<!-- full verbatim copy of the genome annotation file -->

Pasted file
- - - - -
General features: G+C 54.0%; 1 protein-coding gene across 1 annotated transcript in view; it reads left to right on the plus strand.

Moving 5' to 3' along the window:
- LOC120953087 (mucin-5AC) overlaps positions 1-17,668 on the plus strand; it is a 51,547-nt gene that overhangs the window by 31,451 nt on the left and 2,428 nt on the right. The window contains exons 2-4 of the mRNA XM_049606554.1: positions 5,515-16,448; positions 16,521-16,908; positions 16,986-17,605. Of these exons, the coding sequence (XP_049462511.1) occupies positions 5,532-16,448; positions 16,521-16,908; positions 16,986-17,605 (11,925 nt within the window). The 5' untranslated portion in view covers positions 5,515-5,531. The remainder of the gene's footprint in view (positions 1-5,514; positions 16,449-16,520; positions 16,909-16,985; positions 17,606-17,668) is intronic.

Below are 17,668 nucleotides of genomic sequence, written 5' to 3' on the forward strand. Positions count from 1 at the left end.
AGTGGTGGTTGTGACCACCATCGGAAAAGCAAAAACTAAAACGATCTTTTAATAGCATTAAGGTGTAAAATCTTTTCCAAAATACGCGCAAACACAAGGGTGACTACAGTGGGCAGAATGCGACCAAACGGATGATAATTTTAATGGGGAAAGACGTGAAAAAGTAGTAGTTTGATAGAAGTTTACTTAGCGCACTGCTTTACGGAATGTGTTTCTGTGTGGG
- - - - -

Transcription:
General features: G+C 54.0%; 1 protein-coding gene across 1 annotated transcript in view; it reads left to right on the plus strand.

Moving 5' to 3' along the window:
- LOC120953087 (mucin-5AC) overlaps positions 1-17,668 on the plus strand; it is a 51,547-nt gene that overhangs the window by 31,451 nt on the left and 2,428 nt on the right. The window contains exons 2-4 of the mRNA XM_049606554.1: positions 5,515-16,448; positions 16,521-16,908; positions 16,986-17,605. Of these exons, the coding sequence (XP_049462511.1) occupies positions 5,532-16,448; positions 16,521-16,908; positions 16,986-17,605 (11,925 nt within the window). The 5' untranslated portion in view covers positions 5,515-5,531. The remainder of the gene's footprint in view (positions 1-5,514; positions 16,449-16,520; positions 16,909-16,985; positions 17,606-17,668) is intronic.

Below are 17,668 nucleotides of genomic sequence, written 5' to 3' on the forward strand. Positions count from 1 at the left end.
AGTGGTGGTTGTGACCACCATCGGAAAAGCAAAAACTAAAACGATCTTTTAATAGCATTAAGGTGTAAAATCTTTTCCAAAATACGCGCAAACACAAGGGTGACTACAGTGGGCAGAATGCGACCAAACGGATGATAATTTTAATGGGGAAAGACGTGAAAAAGTAGTAGTTTGATAGAAGTTTACTTAGCGCACTGCTTTACGGAATGTGTTTCTGTGTGGG